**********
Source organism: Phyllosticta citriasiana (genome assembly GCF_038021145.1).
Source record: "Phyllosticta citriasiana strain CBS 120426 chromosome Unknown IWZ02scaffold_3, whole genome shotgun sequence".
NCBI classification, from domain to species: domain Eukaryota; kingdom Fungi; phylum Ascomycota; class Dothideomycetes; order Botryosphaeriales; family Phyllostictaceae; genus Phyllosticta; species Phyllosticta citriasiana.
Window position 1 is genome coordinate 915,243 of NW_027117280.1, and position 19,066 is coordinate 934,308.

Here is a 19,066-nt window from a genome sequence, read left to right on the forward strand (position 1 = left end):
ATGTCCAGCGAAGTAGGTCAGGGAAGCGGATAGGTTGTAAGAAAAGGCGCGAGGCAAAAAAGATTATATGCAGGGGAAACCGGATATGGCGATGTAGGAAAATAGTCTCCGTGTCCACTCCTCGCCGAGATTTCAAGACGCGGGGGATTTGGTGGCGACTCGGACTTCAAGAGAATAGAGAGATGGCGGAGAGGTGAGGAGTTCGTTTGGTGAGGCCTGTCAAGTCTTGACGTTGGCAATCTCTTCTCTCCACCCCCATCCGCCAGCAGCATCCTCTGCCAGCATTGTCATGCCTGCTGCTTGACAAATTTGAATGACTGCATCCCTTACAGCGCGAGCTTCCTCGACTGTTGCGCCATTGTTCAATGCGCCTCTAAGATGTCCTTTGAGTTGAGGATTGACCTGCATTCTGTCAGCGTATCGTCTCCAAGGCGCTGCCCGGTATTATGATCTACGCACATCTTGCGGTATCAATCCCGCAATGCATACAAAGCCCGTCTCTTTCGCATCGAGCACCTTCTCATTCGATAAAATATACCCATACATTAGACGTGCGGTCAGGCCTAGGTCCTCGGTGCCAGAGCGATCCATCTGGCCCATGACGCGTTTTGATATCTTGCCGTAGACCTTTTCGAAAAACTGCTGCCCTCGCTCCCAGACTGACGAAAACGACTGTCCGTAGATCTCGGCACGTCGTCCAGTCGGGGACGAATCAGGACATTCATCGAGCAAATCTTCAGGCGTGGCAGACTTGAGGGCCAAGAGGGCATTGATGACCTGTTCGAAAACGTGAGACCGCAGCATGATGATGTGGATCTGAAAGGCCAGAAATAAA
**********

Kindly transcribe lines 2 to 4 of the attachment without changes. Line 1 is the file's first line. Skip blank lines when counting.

Source record: "Phyllosticta citriasiana strain CBS 120426 chromosome Unknown IWZ02scaffold_3, whole genome shotgun sequence".
NCBI classification, from domain to species: domain Eukaryota; kingdom Fungi; phylum Ascomycota; class Dothideomycetes; order Botryosphaeriales; family Phyllostictaceae; genus Phyllosticta; species Phyllosticta citriasiana.
Window position 1 is genome coordinate 915,243 of NW_027117280.1, and position 19,066 is coordinate 934,308.